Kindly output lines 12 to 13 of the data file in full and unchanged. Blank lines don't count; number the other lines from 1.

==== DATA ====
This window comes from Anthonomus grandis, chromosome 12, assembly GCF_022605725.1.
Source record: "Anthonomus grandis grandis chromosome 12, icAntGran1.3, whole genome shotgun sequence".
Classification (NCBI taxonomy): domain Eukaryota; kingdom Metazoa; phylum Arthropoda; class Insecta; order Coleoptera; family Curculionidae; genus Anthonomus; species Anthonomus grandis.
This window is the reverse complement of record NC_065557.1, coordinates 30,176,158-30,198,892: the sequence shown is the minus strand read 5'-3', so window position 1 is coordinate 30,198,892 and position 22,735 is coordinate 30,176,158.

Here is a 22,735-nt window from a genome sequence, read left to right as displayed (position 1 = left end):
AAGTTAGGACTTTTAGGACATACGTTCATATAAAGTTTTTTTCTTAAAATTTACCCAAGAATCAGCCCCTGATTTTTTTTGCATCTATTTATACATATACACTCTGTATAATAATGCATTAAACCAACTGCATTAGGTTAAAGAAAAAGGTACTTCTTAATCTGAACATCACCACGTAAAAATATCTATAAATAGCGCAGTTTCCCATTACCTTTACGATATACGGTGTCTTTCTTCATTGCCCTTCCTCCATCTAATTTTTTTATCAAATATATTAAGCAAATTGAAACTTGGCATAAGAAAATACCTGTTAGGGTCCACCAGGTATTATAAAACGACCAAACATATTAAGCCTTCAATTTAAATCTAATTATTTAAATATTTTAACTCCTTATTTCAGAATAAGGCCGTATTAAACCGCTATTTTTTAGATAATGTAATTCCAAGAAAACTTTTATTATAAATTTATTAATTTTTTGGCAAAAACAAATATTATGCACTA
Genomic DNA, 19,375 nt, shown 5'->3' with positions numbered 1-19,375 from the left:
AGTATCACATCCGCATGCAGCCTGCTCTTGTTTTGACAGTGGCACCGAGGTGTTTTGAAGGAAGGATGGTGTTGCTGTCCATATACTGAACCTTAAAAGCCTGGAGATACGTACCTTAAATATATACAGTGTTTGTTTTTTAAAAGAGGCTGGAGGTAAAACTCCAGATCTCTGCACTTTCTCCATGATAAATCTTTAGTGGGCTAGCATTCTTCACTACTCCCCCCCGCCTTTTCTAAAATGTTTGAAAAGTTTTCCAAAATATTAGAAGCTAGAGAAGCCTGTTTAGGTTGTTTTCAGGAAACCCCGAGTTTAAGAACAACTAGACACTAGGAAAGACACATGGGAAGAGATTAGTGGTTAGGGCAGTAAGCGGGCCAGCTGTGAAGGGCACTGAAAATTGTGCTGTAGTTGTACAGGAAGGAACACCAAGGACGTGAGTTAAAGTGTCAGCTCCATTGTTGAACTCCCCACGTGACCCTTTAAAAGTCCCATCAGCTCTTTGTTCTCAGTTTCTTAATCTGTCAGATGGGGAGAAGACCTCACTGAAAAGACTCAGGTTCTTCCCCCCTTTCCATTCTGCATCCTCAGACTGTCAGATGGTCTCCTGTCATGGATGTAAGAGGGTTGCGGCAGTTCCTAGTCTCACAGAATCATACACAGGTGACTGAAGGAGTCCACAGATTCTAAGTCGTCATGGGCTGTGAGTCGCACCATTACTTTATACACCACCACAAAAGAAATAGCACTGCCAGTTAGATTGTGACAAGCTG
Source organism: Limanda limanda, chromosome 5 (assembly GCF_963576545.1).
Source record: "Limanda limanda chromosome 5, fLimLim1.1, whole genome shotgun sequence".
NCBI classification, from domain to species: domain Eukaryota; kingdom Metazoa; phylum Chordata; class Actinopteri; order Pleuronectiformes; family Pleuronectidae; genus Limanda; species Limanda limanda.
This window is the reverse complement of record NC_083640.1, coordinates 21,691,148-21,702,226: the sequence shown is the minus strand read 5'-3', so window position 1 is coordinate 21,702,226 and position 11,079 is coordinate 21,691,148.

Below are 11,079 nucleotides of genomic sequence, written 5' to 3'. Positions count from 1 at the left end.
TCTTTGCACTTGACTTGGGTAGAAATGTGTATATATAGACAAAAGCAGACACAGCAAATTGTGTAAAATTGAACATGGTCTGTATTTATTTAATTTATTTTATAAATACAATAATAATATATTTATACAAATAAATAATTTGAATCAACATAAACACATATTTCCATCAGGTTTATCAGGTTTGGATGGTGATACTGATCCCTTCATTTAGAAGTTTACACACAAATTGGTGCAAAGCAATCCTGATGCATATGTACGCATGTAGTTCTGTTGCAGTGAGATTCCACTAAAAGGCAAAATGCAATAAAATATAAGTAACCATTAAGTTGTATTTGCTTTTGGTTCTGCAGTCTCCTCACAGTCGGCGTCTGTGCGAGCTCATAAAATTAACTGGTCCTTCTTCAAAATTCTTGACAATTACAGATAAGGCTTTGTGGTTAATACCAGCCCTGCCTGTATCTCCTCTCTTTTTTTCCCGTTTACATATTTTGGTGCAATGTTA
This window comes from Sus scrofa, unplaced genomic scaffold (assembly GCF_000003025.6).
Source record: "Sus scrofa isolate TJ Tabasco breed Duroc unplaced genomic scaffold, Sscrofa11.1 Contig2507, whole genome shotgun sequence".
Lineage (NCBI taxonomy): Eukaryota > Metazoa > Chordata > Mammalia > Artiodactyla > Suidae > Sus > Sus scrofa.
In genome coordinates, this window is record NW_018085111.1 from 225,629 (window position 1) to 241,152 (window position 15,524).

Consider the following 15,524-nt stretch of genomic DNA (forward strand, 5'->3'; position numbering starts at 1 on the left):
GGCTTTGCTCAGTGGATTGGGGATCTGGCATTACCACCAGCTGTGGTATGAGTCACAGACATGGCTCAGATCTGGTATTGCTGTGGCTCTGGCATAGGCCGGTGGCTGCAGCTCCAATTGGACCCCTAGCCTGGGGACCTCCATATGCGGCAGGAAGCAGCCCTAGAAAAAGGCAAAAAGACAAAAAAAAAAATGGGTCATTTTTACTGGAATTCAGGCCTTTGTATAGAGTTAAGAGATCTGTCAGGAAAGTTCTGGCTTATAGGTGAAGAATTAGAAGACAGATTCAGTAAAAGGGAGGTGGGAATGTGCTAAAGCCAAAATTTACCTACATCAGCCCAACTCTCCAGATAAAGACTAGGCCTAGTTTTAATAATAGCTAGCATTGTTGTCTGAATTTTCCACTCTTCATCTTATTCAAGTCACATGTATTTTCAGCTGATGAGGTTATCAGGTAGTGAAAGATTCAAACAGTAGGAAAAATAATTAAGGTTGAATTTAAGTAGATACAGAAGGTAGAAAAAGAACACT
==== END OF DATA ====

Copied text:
This window is the reverse complement of record NC_083640.1, coordinates 21,691,148-21,702,226: the sequence shown is the minus strand read 5'-3', so window position 1 is coordinate 21,702,226 and position 11,079 is coordinate 21,691,148.

Below are 11,079 nucleotides of genomic sequence, written 5' to 3'. Positions count from 1 at the left end.